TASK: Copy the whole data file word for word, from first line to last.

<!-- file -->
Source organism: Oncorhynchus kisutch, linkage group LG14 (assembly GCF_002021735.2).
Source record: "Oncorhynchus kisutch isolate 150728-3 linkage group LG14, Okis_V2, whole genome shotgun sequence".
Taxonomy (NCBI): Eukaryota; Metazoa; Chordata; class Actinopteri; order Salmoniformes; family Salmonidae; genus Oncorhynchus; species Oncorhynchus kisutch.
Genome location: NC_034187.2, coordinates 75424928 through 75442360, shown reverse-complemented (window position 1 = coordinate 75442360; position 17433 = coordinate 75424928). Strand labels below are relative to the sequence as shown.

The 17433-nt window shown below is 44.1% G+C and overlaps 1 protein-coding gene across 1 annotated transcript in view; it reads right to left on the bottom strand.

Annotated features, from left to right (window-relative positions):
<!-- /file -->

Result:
Source organism: Oncorhynchus kisutch, linkage group LG14 (assembly GCF_002021735.2).
Source record: "Oncorhynchus kisutch isolate 150728-3 linkage group LG14, Okis_V2, whole genome shotgun sequence".
Taxonomy (NCBI): Eukaryota; Metazoa; Chordata; class Actinopteri; order Salmoniformes; family Salmonidae; genus Oncorhynchus; species Oncorhynchus kisutch.
Genome location: NC_034187.2, coordinates 75424928 through 75442360, shown reverse-complemented (window position 1 = coordinate 75442360; position 17433 = coordinate 75424928). Strand labels below are relative to the sequence as shown.

The 17433-nt window shown below is 44.1% G+C and overlaps 1 protein-coding gene across 1 annotated transcript in view; it reads right to left on the bottom strand.

Annotated features, from left to right (window-relative positions):